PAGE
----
Right-hander John Smoltz is reportedly on the verge of agreeing to a deal with St. Louis. It's unclear what role he would fill, but one entirely conceivable scenario would have him starting for the Cardinals down the stretch, and then moving to the bullpen when and if they make it to the postseason. A club source would not confirm a deal but acknowledged that an announcement could come during the day on Wednesday.
As late as Tuesday night, manager Tony La Russa declined to address the situation, other than to continue acknowledging the team's interest in Smoltz.
"My understanding is that he hasn't cleared waivers," La Russa said following the Cardinals' loss to the Dodgers. "So if he hasn't cleared waivers, somebody can take him. I could say barring somebody else taking him, he might come here. If he clears waivers, he might go someplace else and he might come here. It's safe to say he might come here. He might go someplace else."
On Tuesday night, ESPN.com reported that Smoltz was "strongly leaning" toward signing with St. Louis once he clears release waivers, which reportedly will happen at noon CT on Wednesday. Later that night, the St. Louis Post-Dispatch reported that barring an unexpected last-minute waiver claim, Smoltz "will accept" the Cardinals' offer.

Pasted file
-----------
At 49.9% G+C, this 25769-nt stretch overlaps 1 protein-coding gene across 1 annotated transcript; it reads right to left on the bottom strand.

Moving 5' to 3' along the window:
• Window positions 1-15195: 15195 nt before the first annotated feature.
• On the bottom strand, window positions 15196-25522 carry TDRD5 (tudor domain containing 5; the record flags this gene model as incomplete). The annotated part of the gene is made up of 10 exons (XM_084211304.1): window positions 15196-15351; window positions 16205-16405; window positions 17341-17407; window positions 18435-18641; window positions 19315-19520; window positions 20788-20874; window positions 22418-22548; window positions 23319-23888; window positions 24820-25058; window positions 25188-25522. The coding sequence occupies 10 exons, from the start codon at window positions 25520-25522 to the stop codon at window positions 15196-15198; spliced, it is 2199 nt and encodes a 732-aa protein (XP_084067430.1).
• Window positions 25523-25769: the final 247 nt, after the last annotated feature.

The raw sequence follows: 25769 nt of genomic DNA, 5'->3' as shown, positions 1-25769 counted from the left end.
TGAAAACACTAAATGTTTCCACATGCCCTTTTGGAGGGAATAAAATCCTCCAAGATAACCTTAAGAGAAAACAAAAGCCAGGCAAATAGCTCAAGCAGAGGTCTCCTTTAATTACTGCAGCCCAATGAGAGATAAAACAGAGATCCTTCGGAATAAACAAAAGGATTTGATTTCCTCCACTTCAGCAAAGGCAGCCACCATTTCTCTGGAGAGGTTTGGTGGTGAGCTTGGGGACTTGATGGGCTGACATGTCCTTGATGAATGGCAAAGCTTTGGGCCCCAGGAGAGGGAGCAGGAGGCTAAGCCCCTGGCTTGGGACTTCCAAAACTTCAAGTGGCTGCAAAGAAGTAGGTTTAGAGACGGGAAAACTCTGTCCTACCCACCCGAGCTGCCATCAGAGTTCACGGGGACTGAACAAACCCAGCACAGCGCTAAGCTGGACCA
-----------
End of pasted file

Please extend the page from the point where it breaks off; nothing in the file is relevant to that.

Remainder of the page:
The club has acknowledged interest in the 42-year-old veteran, who pitched for Atlanta from 1988-2008 before signing with the Red Sox as a free agent over the winter. He struggled in Boston and was designated for assignment before being placed on release waivers. In eight starts with the Red Sox, he went 2-5 with an 8.32 ERA, though some of his peripheral numbers were quite strong. Smoltz struck out 33 against nine walks in 40 innings.
There were some strong indications he might be better suited to pitch in relief. Smoltz's performance was worse as he got deeper into games, and he was much more effective against right-handed hitters than lefties.
Matthew Leach is a reporter for MLB.com. This story was not subject to the approval of Major League Baseball or its clubs.